John Fiske wrote: “It was long ago shown that all the qualities of matter are what the mid makes them,and have no existence as such apart from the mind. In the deepest sense all that we really know is mind, and as Clifford would say, what we call the material universe is simply an imperfect picture in our minds of a real universe of mind-stuff.” (“The Idea of God,” page 15.).
Professors Stuart and Tait said: “There was gradually dawned upon the minds of scientific men the conviction that there is something besides matter of stuff in the physical universe, something which has at least as much claim to recognition as on objective reality, though, of course, afar less obvious to our sense as such, and therefore much later in being detected.
Professor Larkin, the astronomer, says: “Science now imperatively demands a Conscious Power within protoplasm-the only living substance, and Science knows that this power is mental”.
In these passages is seen the sense of mystery which the profoundest thinkers of the age have felt and the glimpses which some of them have had of the solution. What is the answer?.
The primary substance, power or principle which science has glimpsed is Mind-Infinite, Universal or Cosmic Mind-Life_Spirit-a part of which in the process of evolution is individualized and incorporated in every created form in the universe, animate or inanimate.
Here, then, it appears, are a few “old words, old ideas, old phrases,” embodying and concentrating the wisdom of the ages, handed down from generation to generation by the deepest thinkers among men,which still lend themselves to new facts, forms and combination as true science reveals new aspects of the universe. They are imperishable and irremovable. No newly invented words can ever supplant or replace them, although new words may help top make their meaning more clear. Let our young men of science invent as many new words as they please to express the new facts which they think they have discovered. In the end they will find that there is “new thing under the sun.” Only the young men are “new” and some of them are “fresh” -very fresh!.
It would be more to the purpose if they devoted less time to inventing new words and acquainted themselves with the real meaning of some of the old words which they deride. A little time seriously spent with a good standard dictionary would solve half the problems that perplex the present-day “scientist”!.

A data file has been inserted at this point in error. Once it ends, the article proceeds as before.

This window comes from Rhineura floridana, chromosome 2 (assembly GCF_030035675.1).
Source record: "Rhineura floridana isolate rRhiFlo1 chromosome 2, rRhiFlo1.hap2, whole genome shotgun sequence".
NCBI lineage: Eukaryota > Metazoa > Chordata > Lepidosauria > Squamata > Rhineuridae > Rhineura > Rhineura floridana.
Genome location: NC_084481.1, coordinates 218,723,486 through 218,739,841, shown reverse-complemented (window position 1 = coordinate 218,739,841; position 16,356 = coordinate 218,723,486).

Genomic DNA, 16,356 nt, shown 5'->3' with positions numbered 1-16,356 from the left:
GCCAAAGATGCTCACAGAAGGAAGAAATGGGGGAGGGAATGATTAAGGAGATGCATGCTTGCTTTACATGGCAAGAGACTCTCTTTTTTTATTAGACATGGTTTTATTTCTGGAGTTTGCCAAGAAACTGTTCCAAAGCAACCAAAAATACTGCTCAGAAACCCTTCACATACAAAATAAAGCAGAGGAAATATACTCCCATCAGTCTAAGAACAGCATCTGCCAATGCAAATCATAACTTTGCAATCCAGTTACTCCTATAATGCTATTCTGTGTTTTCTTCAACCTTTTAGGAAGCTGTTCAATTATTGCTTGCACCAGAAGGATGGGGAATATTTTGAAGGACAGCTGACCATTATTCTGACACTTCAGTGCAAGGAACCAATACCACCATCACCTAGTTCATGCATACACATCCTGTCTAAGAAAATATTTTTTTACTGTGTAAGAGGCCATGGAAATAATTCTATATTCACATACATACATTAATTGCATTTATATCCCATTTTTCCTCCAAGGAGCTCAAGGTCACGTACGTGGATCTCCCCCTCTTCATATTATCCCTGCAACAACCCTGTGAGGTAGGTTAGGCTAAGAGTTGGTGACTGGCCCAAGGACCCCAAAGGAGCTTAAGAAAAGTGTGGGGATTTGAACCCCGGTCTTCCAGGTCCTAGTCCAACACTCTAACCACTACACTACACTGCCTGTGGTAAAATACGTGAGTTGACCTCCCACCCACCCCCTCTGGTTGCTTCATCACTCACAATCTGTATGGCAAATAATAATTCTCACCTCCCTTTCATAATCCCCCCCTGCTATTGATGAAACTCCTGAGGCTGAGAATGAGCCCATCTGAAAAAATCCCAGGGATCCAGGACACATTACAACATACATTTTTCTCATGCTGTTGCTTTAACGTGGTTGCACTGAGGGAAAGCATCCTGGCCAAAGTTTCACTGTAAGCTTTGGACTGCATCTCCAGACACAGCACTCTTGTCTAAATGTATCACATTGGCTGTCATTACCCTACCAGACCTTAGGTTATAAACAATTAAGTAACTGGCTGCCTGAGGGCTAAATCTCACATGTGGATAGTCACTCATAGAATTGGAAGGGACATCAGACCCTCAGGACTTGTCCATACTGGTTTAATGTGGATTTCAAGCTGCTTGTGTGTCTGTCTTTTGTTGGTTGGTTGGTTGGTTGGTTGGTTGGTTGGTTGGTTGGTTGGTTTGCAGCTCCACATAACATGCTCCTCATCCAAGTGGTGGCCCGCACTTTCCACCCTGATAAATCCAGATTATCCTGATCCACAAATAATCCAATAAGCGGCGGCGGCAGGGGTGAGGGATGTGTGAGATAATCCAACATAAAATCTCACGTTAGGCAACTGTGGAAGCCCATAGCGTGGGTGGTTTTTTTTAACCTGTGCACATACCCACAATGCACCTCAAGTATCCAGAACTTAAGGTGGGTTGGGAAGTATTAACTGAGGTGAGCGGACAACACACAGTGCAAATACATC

Take the word “spirit,” which seemingly aroused the ire of Mr. Kettering, as it has that of others who do not take the trouble to inform themselves of its origin and scientific meaning; and bear in mind, please,that this word stands for something which is no more mysterious than is energy, force, electricity, magnetism or gravitation, with which in the last analysis, it is synonymous.
Spirit is authoritatively defined as: 1.”The principle of life and vital energy,especially when regarded as separable from the material organism, mysterious in nature, and ascribable to a divine origin . . . In the Bible, soul and spirit are sometimes synonymous; something the latter appears a subordinated to the former; but finally spirit comes to stand for the more truly divine and permanent principle in the complex nature of man.” (Is there not such a principle in man?).
2.”Specifically, the invisible and incorporeal principle in man; the principle of self-consciousness, self-activity, and of rational power in general; that which signifies a likeness in man to the Divine Being, whether as now or formerly associated with a human body; personality”.
For the words as correctly used in Hahnemanns time, we may go back to “Walkers Dictionary” (1732-1807), first published in 1791,and held as an authority for more than fifty years, passing through more than thirty editions.
Walker, following Johnson, defines spirit by derivation as “Breath, wind in motion; an immaterial substance; the soul of man;anything eminently pure and refined; that which hath power or energy.” “Spiritual,” Walker defines as: District from matter, immaterial, incorporeal, mental, intellectual, not grows, refined from external things, relative only to the mind ; not temporal, relating to the things of heaven” (that is, eternal, permanent things).
Will Mr. Kettering please invent a better or more understandable word? Or will he obliterate the truly scientific concept for which it has stood so long?.
Take next the word “principle,” frequently used and misused in scientific and philosophical discussion:
Principle is defined as !.”A source or cause from which a thing proceeds; a power that acts continuously or uniformly; a permanent or fundamental cause that naturally or necessarily produces certain results, as the regulative principle in nature; the vital principle.